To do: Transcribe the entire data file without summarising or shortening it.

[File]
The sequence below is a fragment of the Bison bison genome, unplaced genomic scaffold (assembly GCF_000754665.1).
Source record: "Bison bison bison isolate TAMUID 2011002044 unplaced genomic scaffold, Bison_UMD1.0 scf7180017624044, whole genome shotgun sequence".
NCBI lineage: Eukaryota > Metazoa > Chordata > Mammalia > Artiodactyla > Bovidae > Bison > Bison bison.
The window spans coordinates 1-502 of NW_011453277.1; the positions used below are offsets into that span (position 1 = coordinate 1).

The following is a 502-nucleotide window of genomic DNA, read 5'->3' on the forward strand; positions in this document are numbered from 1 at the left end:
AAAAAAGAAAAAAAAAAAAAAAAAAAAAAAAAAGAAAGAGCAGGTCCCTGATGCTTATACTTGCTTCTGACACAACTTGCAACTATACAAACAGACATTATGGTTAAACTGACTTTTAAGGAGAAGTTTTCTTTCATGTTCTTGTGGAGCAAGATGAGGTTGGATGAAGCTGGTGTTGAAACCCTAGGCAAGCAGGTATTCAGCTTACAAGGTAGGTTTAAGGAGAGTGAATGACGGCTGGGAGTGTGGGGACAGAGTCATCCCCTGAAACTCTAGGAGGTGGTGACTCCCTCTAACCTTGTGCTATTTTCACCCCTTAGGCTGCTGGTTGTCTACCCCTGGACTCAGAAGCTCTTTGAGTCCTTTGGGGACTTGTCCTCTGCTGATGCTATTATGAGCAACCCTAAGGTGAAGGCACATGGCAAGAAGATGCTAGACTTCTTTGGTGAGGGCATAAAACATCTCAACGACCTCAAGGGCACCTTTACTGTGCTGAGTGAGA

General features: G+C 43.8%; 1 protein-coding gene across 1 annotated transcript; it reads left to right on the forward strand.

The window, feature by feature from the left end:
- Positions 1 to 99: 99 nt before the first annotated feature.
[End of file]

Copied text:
The sequence below is a fragment of the Bison bison genome, unplaced genomic scaffold (assembly GCF_000754665.1).
Source record: "Bison bison bison isolate TAMUID 2011002044 unplaced genomic scaffold, Bison_UMD1.0 scf7180017624044, whole genome shotgun sequence".
NCBI lineage: Eukaryota > Metazoa > Chordata > Mammalia > Artiodactyla > Bovidae > Bison > Bison bison.
The window spans coordinates 1-502 of NW_011453277.1; the positions used below are offsets into that span (position 1 = coordinate 1).

The following is a 502-nucleotide window of genomic DNA, read 5'->3' on the forward strand; positions in this document are numbered from 1 at the left end:
AAAAAAGAAAAAAAAAAAAAAAAAAAAAAAAAAGAAAGAGCAGGTCCCTGATGCTTATACTTGCTTCTGACACAACTTGCAACTATACAAACAGACATTATGGTTAAACTGACTTTTAAGGAGAAGTTTTCTTTCATGTTCTTGTGGAGCAAGATGAGGTTGGATGAAGCTGGTGTTGAAACCCTAGGCAAGCAGGTATTCAGCTTACAAGGTAGGTTTAAGGAGAGTGAATGACGGCTGGGAGTGTGGGGACAGAGTCATCCCCTGAAACTCTAGGAGGTGGTGACTCCCTCTAACCTTGTGCTATTTTCACCCCTTAGGCTGCTGGTTGTCTACCCCTGGACTCAGAAGCTCTTTGAGTCCTTTGGGGACTTGTCCTCTGCTGATGCTATTATGAGCAACCCTAAGGTGAAGGCACATGGCAAGAAGATGCTAGACTTCTTTGGTGAGGGCATAAAACATCTCAACGACCTCAAGGGCACCTTTACTGTGCTGAGTGAGA

General features: G+C 43.8%; 1 protein-coding gene across 1 annotated transcript; it reads left to right on the forward strand.

The window, feature by feature from the left end:
- Positions 1 to 99: 99 nt before the first annotated feature.